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Don't forget that Mercedes markets to a different tax bracket than ford, nissan, and toyota. Having that Kompressor badge on the back of the car let's them look down their noses at "simple turbos" and that appeals to the average Merc buyer. Plus they typically wouldn't care about MPG except for having to meet cafe standards.


I am serious though. Go get a junkyard blower and stick it on a redblock and show us how it do.


If you really want to hammer the point home go get a single Mitsubishi TD03 at maybe 5psi and put that on a redblock too. Let's see which one makes more down low and gets better mpg. You don't really need an intercooler for this either. As long as you drive it like a grampa.
I gotta challenge that. If they didn't care about mileage why didn't they keep the gearing low like Volvo, and end up breaking 1/4 mile speed records? Like they say "The proof is in the pudding". I'll guess I'll boil up some pudding. Interesting note: The Eaton supercharge that Mercedes used is like no other supercharger out there. It was designed for them to be quieter than most others, to maintain their luxury image.
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Old 06-20-2022, 08:24 PM   #62
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"Why do you suppose they did that?"
Your complete lack of understanding of modern drive trains begs for an answer. So hear it is. They couldn't do that with 4 speed transmissions. At that time you had to make a choice - performance or gas mileage. And driveability had to be decent with either choice. Today, with 6, 8, 10 and even 12 speed transmissions they can achieve both. Early gears for performance and later gears for mileage. To put it simply, in olden days if a car was geared for gas mileage it's turbo wasn't spinning in it's power range which pretty much made it useless. I never said the supercharger was more efficient. I said it's power and torque came on much sooner(which is one of your proven laws of physics). And torque is what determines gear ratios, which determines gas mileage. Your example of the AMG GTR is a TERRIBLE choice. You're trying to compare a modern high performance sports car(which could care less about gas mileage) with a 25 year old daily driver. And by the way, you may want to ask the Jaguar engineers why they chose a supercharger instead of a turbo on their V8's. Couldn't they find a turbo sitting around? When are you going to get off this apples and oranges trip you're on?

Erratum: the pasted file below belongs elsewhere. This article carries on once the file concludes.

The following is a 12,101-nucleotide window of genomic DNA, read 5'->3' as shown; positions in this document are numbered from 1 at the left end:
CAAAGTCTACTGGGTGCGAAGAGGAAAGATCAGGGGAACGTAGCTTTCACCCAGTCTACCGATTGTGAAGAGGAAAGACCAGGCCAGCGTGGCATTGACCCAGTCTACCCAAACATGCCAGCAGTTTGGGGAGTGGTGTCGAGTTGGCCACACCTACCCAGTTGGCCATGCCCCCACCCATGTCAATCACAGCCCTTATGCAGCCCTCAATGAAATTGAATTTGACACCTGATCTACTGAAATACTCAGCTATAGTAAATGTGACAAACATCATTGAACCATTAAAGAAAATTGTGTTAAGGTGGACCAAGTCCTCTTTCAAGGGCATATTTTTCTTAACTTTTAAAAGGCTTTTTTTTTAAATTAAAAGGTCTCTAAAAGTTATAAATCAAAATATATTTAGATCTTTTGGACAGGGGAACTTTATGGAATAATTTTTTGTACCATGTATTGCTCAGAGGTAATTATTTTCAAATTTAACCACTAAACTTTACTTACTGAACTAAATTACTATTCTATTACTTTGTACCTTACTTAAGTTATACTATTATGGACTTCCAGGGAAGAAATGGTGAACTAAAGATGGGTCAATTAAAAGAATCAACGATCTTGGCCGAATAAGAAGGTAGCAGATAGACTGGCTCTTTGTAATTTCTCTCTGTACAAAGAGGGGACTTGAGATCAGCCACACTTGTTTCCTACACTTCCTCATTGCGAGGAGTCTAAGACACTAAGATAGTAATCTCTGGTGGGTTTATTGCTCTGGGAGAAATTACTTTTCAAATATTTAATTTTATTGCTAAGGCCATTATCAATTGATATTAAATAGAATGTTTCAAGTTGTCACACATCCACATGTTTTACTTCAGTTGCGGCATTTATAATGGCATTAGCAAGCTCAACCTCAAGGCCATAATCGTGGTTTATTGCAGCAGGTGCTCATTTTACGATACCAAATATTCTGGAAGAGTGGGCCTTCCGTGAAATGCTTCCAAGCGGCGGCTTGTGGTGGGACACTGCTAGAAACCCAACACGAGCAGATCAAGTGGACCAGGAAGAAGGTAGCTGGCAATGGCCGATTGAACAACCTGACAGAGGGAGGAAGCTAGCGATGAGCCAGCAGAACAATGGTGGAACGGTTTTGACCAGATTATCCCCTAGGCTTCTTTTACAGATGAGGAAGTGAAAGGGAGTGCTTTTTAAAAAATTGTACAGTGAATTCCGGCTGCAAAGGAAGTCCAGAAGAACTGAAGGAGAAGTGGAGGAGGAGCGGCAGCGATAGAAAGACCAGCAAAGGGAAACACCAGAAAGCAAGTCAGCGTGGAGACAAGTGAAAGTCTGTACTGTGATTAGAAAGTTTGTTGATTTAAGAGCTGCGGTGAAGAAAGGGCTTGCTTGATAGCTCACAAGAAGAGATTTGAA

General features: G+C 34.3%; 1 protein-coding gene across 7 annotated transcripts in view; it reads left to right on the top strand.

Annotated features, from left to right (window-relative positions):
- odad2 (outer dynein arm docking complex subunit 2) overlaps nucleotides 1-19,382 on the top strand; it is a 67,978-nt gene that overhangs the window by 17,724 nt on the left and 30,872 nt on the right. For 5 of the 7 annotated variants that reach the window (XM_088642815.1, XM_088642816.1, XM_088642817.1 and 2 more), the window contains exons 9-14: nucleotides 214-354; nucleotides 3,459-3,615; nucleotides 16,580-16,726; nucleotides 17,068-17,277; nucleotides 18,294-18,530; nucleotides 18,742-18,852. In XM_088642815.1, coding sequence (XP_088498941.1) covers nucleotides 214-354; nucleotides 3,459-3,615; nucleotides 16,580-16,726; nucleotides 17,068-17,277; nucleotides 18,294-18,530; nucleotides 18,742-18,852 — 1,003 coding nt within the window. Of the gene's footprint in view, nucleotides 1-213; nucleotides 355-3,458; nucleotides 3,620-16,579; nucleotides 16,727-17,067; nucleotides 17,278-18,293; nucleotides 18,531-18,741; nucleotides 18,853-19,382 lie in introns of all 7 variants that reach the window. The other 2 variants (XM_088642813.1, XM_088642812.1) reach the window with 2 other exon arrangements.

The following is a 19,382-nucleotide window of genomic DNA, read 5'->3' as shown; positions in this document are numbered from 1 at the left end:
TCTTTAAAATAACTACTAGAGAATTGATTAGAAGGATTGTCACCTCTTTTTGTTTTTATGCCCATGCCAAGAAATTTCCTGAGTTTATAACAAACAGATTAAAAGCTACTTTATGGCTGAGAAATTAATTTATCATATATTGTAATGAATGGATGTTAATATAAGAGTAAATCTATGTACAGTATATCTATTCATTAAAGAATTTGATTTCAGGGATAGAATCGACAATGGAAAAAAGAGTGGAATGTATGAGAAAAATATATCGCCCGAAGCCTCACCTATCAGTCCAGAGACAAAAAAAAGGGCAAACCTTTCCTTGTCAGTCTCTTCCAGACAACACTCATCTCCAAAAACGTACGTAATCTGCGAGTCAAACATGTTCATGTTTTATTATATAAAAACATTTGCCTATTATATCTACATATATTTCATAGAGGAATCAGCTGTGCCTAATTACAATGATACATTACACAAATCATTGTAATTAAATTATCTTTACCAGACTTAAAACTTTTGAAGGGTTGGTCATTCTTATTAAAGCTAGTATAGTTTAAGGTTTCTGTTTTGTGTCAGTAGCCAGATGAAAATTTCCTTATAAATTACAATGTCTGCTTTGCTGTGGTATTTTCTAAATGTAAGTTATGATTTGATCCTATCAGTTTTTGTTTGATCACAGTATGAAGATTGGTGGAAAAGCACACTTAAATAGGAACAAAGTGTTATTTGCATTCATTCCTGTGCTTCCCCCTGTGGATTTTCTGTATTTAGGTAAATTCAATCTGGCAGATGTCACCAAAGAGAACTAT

Hey genius, why don’t you share with us what your background is? Just as with all your assumptions about this project, you are making assumptions about the people in this thread. So far, you have been dead wrong with almost every assumption/statement you have made. You are consistent, I’ll give you that much.
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Old 06-20-2022, 08:47 PM   #63
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Hey genius, why don’t you share with us what your background is? Just as with all your assumptions about this project, you are making assumptions about the people in this thread. So far, you have been dead wrong with almost every assumption/statement you have made. You are consistent, I’ll give you that much.